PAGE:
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I'm solving a quantum mechanics problem for the particle in a potential well, and the equation I have to solve is $$\frac{d^2\psi}{dx^2}+k\psi=0$$where $$k=\frac{2mE}{\hbar^2}$$ This seems easy enough to solve. It is a second order linear differential equation with constant coefficient of the form $$a\psi''(x)+b\psi'(x)+c\psi(x)=0$$, so I thought we were to use the characteristic equation $$ar^2+br+c=0$$and solve for roots $r_1$ and $r_2$. Doing that, I get $$r^2+k=0$$and therefore $$r=\pm \sqrt{k}$$ The general solution is given by $$\psi(x)=\exp\left(\sqrt{\frac{2mE}{\hbar^2}}x\right)+\exp\left(-\sqrt{\frac{2mE}{\hbar^2}}x\right)$$

However, when I refer to Griffiths' Introduction to Quantum Mechanics, he finds the general solution to be $$\psi(x)=A\sin kx+B\cos kx$$ Where have I gone wrong? Thanks.

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Perhaps $$r=\pm \sqrt{-k}$$. – Joseph Quinsey Dec 7 '12 at 3:50
Ah, careless.. thanks. – Joebevo Dec 7 '12 at 4:23
Yeah, the things you are exponentiating should be imaginary, otherwise your wavefunction will grow without bound and you will violate your boundary conditions. – orlandpm Dec 8 '12 at 1:26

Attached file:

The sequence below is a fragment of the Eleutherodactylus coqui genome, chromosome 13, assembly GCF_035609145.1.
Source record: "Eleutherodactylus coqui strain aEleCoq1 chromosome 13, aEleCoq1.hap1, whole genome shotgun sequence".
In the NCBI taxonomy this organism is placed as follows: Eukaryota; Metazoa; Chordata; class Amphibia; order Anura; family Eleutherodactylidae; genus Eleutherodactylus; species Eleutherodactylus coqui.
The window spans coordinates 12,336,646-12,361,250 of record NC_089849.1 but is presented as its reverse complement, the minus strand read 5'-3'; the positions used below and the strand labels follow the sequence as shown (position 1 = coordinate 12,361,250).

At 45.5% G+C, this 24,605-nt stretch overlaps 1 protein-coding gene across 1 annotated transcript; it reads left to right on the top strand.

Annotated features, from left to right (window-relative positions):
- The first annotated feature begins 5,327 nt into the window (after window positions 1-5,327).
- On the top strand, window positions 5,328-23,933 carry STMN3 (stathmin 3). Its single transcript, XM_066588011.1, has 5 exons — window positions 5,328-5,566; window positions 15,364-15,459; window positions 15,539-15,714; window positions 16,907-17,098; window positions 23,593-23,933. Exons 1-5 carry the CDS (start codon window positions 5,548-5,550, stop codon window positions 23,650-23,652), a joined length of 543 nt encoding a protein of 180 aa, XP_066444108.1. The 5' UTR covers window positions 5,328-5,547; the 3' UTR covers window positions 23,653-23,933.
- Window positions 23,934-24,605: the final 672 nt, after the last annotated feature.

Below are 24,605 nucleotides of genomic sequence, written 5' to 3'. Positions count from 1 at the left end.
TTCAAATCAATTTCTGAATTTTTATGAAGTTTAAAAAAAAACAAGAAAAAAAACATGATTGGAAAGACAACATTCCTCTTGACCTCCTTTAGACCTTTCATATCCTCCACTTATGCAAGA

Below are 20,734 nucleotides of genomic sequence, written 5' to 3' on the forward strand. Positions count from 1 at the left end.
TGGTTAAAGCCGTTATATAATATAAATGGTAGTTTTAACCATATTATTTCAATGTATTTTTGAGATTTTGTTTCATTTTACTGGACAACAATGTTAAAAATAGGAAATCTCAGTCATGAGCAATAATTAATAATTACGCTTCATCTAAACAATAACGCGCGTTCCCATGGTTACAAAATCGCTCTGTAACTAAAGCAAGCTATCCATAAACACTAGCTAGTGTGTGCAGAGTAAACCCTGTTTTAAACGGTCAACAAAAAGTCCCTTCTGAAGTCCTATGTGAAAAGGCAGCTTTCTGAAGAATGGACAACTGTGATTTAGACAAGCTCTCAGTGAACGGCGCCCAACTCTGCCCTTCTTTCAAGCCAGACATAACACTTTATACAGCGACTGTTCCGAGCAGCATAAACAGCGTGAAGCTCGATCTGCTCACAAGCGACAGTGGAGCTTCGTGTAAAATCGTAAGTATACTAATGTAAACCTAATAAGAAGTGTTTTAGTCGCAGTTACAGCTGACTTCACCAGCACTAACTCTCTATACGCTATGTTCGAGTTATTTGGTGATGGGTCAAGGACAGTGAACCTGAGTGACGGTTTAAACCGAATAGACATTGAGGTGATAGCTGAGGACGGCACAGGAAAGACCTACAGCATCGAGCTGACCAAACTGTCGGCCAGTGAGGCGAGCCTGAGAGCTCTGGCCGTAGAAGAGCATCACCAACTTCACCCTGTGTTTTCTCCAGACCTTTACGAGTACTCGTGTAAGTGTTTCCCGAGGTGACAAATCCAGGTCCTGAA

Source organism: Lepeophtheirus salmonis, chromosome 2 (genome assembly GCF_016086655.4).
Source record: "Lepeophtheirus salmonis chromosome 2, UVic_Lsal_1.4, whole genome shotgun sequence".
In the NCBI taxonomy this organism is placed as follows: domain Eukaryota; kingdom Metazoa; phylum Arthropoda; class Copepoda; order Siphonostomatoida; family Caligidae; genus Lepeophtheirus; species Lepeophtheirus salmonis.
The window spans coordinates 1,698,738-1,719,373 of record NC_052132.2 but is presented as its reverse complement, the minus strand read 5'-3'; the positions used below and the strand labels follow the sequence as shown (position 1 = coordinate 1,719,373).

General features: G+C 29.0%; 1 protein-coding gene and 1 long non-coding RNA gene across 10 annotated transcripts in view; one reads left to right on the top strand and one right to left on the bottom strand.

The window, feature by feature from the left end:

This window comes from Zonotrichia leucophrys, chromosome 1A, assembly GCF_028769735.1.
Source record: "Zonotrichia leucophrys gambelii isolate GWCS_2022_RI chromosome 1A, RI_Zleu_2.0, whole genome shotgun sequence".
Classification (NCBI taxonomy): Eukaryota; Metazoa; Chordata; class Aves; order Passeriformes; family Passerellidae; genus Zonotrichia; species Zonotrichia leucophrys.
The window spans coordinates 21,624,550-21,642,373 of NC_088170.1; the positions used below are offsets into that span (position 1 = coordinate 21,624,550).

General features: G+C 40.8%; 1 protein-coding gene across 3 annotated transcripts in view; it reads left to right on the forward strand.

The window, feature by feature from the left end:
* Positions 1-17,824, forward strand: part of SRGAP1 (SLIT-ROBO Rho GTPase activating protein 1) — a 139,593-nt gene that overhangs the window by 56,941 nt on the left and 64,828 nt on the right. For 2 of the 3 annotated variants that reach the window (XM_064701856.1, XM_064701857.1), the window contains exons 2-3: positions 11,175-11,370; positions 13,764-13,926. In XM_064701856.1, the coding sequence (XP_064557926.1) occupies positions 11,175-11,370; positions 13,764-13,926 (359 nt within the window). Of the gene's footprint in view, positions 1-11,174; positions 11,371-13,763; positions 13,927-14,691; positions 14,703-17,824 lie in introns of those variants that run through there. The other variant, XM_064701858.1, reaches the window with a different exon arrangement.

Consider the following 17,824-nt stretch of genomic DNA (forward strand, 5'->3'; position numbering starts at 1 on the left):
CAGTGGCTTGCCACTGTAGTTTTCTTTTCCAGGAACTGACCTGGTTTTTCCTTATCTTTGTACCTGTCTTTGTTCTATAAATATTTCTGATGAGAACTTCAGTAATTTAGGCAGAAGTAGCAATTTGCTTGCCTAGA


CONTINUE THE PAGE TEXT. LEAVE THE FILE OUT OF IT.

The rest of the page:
A simple mistake. You need: $$r=\pm \sqrt{-k}$$ So the general solution is given by: $$\psi(x)=a\exp\left(\sqrt{k}ix\right)+b\exp\left(-\sqrt{k}ix\right)$$ So by Euler's formula and a change in the constants: $$\psi(x)=A\sin \sqrt{k}x+B\cos \sqrt{k}x$$

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Solving $r^2+k=0$ yields $r=\pm \sqrt{- k}$, two imaginary values. Let $\sqrt{k} = \omega$.

The solutions take the form $$ \psi(x) = ae^{i\omega} + be^{-i\omega}$$

and using Euler's formulas for sine and cosine, we can rewrite them as $$ \psi(x) = a(\cos\omega + i\sin\omega) + b(\cos\omega - i \sin\omega)$$

$$ = (a+b)\cos\omega + (a-b)i\sin\omega .$$

Because $a$ and $b$ were arbitrary constants, we can use new constants to write the solution set as $$ \psi(x) = A\sin(\omega) + B\cos(\omega) $$ for complex $A$ and $B$. However, it will be practical to just consider the real solutions of $\psi$.

(Note that the final result you provided is inconsistent with your original notation for the Schroedinger equation. The $k$ in the general solution griffiths gives is the square root of the $k$ as you used it in the Schroedinger equation. I would have set $k^2 = \frac{2mE}{\hbar ^2}$.)

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So where did the $i$ disappear? – Artem Dec 8 '12 at 1:42
$\psi:\mathbb{R}\rightarrow\mathbb{C}$, so all of the constants in this problem are complex. $(a-b)i$ could be real, for example. – orlandpm Dec 8 '12 at 1:49

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